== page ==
Will the tax man inherit your Assets?

You have worked hard all your life, built up substantial assets, and simply want to pass these down to your children and grandchildren to give them a helping hand in life once you have gone.  It is a common goal we hear when speaking with clients.

However, as with many things in life, it is not that simple.  In particular, HMRC would like to be a major beneficiary of your estate as well.  During the 2019/2020 Tax Year, £5.2 billion in Inheritance Tax (IHT) receipts were received by HMRC.

Despite this eye-watering figure, you may be surprised to know that IHT receipts during 2019/2020 decreased for the first time in the decade. This is mainly because of the effects of the Residence Nil Rate Band (RNRB), the new allowance initially introduced in 2017-18.

With RNRB now worth £175,000 per person, it really does pay to ensure that your descendants can use this allowance.  It relates solely to your property and you need to check the wording of your Will to ensure it accommodates this new allowance.  There are stipulations that mean only a direct descendant can benefit from the allowance, so Discretionary Trusts, for example, would invalidate this.

This is particularly important as previously it has been good practice to include a Discretionary Trust when drafting a Will.

Trust planning is still an excellent method of passing on wealth. This can be used for the remaining assets in your Will and ensures that the taxman does not benefit from the second generation as well as your own.

In addition, you can gift excess cash away during your lifetime to Trust provisions, which fall out of your estate after 7 years.  You can have several of these arrangements with a full £325,000 tax-free allowance per Trust available.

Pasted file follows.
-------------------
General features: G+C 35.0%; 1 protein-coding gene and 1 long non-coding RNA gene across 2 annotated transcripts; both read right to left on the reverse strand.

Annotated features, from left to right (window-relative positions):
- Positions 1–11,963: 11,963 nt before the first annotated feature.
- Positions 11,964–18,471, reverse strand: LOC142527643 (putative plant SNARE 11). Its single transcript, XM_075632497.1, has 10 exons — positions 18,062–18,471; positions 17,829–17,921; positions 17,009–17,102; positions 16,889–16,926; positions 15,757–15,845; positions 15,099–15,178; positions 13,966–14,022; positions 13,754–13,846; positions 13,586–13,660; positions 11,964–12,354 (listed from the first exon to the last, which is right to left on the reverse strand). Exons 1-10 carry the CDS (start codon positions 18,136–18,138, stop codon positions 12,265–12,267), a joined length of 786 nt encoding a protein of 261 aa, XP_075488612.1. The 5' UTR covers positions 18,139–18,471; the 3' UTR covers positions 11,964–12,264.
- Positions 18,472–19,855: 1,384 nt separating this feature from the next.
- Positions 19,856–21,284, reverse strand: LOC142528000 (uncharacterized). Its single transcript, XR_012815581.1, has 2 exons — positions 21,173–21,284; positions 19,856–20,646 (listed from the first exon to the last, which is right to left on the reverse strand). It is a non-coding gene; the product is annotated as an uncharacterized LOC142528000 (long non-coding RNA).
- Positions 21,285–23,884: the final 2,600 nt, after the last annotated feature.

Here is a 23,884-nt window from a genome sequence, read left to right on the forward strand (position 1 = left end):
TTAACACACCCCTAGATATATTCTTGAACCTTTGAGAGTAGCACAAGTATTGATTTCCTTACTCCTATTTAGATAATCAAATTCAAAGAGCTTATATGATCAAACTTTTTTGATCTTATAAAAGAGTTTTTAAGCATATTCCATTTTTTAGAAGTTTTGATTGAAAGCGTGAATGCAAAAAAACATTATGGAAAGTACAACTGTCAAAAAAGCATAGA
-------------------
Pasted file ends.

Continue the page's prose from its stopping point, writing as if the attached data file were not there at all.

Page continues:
Gifting during your lifetime directly to those you care for is another option, allowing you to see first-hand the impact your wealth can bring.  You can give away £3,000 worth of gifts each tax year, without them being added to the value of your estate.  This is known as your ‘annual exemption’ and can carry any unused annual exemption forward to the next year – but only for one year.

Each tax year, you can also give away wedding or civil ceremony gifts of up to £1,000 per person (£2,500 for a grandchild or great-grandchild, £5,000 for a child) and as many small gifts of £250 to whoever you choose. A word of warning though – once gifted you lose all the protections over how this is spent, unlike in a Trust.

Anything you leave to charity is also free of Inheritance Tax, so can be a useful way of reducing your Inheritance Tax bill whilst benefitting good causes.  Should you leave at least 10% of your estate to charity, it will cut the Inheritance Tax is due on the rest of your estate from 40% to 36%.

Finally, there are IHT tax efficient investments available, utilising Government-led initiatives such as Business Property Relief (BPR).  These investments can be passed on free from inheritance tax upon the death of the investor, provided the shares have been owned for at least two years at that time.

BPR is a well-established relief dating back 40 years, encompassing assets such as shares in unquoted qualifying companies and shares in Alternative Investment Market (AIM) listed companies. These can provide a simple way of achieving investment growth whilst removing tax liabilities for your beneficiaries.

The team at Foresight are experts in assessing your Will and current financial position to ensure that set your estate up in the most efficient way.  Please contact us and one of our Wealth Strategists will be pleased to run through your options with you.